Her reply changed my whole perspective on how I approached my thesis. If I didn’t believe in myself (which I didn’t at the time), why would my committee let me get a PhD?
After more than 5 year in graduate school, I finally realized that getting a PhD was not just about the quality of your research, but also about how much you stood up for yourself at committee meetings.
My friend did not hand me the data I needed to graduate, but she gave me an insight that boosted my motivation and focus overnight. I no longer felt like an “impostor” or a “bad” graduate student – I just had to pull together what I had and negotiate with my supervisor on what I needed to do to finish.
I knew I didn’t have enough data at that time to write my thesis, but I also knew that my friend pulled most of her thesis together in the last 6 months. If she could do it, then I could too.
There are 2 reasons why you can let go of the Impostor Syndrome no matter how behind you are:
1) It was the Impostor syndrome itself that has impeded your progress. If you are behind (even WAY behind) it is probably because you spent so much mental energy on wondering whether you were “good enough” to be in graduate school that you had no energy left to make progress.
2) Graduate school is meant to challenge you, and it will push you outside of your comfort zone. Many PhDs who are now successful in academia or industry admit to doubting whether they would ever get their PhDs.
You can stop feeling like you are not “smart enough” once you realize that your limiting beliefs, and not your intelligence, are holding you back from progress.
While the conversation with my friend changed my perspective on graduate school in an instant, I still went through periods of self-doubt over the next year. I had to set up a new experimental system using technology I was not familiar with and my data was not reproducible.
In those moments of self-doubts when I had that feeling that I was “not good enough”, I used one or both of the following techniques:
1) I visualized getting my PhD diploma at my graduation ceremony. I knew that my family had to make a lot of sacrifices for me to be able to go to a PhD program in the US (and they would need to fly over from Hungary to see me graduate), and the feeling that I could finally make them proud of me filled me with so much positive energy that I was determined to get through another day of troubleshooting my instruments.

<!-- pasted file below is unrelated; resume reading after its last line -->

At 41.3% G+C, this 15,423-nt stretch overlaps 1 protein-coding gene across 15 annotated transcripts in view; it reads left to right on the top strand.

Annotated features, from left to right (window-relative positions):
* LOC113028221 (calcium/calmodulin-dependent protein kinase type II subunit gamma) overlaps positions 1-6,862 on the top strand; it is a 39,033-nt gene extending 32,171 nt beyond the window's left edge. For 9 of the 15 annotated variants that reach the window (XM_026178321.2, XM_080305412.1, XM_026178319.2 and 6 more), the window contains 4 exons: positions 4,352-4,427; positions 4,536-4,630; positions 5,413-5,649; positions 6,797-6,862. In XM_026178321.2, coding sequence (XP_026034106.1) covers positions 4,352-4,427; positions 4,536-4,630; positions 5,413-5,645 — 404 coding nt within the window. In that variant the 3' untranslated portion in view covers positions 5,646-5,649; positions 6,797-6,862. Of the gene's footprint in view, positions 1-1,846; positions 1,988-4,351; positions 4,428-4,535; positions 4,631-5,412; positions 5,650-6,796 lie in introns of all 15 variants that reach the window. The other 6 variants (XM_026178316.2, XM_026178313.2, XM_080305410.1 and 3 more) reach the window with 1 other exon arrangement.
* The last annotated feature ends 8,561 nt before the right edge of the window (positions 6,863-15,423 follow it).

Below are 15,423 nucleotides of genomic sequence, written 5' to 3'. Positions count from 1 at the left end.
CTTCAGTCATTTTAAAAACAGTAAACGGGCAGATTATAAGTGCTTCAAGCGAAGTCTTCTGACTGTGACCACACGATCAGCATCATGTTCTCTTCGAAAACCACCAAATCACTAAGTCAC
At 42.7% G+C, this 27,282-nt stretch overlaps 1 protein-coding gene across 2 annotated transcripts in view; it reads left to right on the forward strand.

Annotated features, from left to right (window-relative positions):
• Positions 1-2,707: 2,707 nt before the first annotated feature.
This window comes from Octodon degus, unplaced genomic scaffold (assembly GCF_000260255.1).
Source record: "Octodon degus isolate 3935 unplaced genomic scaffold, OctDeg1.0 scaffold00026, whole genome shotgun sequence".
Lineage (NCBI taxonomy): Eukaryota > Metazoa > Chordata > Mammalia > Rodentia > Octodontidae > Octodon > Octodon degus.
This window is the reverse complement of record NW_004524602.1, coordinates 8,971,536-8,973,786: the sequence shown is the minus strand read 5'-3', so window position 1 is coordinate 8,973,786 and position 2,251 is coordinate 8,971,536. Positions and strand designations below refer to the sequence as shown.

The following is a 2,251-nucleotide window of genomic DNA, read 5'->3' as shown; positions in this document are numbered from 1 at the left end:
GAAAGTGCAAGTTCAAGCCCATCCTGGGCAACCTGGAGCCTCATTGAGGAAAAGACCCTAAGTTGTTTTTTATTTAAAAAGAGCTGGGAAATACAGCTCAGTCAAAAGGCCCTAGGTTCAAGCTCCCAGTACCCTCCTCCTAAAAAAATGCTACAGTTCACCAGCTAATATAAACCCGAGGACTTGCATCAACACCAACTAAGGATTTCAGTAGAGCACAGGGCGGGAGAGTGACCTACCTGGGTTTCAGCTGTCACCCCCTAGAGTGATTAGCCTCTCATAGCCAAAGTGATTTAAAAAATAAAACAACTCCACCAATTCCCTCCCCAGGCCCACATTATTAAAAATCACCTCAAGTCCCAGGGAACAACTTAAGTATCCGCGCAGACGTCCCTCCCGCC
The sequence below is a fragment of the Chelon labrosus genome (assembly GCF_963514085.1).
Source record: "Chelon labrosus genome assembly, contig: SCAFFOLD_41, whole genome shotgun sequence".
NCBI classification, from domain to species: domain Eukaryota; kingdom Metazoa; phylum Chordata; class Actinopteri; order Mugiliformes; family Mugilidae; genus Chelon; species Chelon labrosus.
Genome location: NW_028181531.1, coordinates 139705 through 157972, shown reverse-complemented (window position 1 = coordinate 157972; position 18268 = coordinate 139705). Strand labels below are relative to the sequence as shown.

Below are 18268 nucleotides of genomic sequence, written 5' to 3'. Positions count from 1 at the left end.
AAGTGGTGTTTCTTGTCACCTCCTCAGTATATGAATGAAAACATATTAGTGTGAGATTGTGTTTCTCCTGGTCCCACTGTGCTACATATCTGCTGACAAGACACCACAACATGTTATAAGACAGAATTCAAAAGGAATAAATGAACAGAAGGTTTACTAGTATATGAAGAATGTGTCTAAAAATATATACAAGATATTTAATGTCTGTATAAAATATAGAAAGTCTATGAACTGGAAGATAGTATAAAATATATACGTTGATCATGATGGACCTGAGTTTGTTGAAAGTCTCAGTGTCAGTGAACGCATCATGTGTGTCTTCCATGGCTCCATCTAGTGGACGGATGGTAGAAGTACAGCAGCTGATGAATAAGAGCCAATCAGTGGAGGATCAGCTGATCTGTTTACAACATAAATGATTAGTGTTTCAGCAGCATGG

2) I went on a 20 minute walk. You might think, “How is a 20 minute walk going to fix my data or write my thesis? It will actually suck up my time!”
I took 3 or 4 walks a day to increase circulation in my arms and I realized that every time I went on a walk I got a new insight about how to optimize my experiment or analyze my data.
While the walks did take time away from my work, I felt so energized after I returned to my desk, that on the long run I was more productive.
At the time I felt resentful that I had developed an inflammatory condition that forced me to take so many breaks, but ironically these breaks gave me the boost in creativity and inspiration that I needed.
Eventually, I got into the habit of taking a walk every time I was confused or overwhelmed, because I knew that after every walk I would see my thesis from a different perspective that would help me overcome hurdles and make progress.
This experience had such profound effect on me, that I continued to practice the daily habit of walking, and to this day I get my best ideas during my walks.
You can read the literature, or you can just go on a walk and feel the difference it makes in your productivity (not to mention you will be getting exercise).
To see progress quickly, I recommend doing both of the above at the same time.
Visualize yourself handing in the final version of your thesis during your walks, and feel that sense of relief in your whole body.
You will feel so GOOD – and that’s the feeling you need to keep yourself motivated.
Visualization is such a powerful tool for motivation and focus that it is routinely used by Olympic athletes to train for events.
When you combine the power of visualization with the boost of energy and creativity you will get from a walk, you will see an immediate improvement in your productivity.
I have seen students who have made “leaps of progress” with these 2 simple techniques.
They went from doubting that they would ever finish to having the confidence to discuss their thesis requirements with their supervisor and developing a clear action plan in just a few weeks.
The next time you sense any limiting belief passing through your mind (or if someone tries to plant a limiting belief in your mind), simply view it for what it is – a belief and nothing more. And if you still have doubts, take a walk – I know that you will see your accomplishments and progress from a new perspective, and will get new insights that will help you stay motivated and continue to make progress.
Has the Impostor Syndrome ever held you back from being confident or productive? How did you overcome it?
Please share your comments below because we have students from all over the world who are looking for inspiration. Thank you!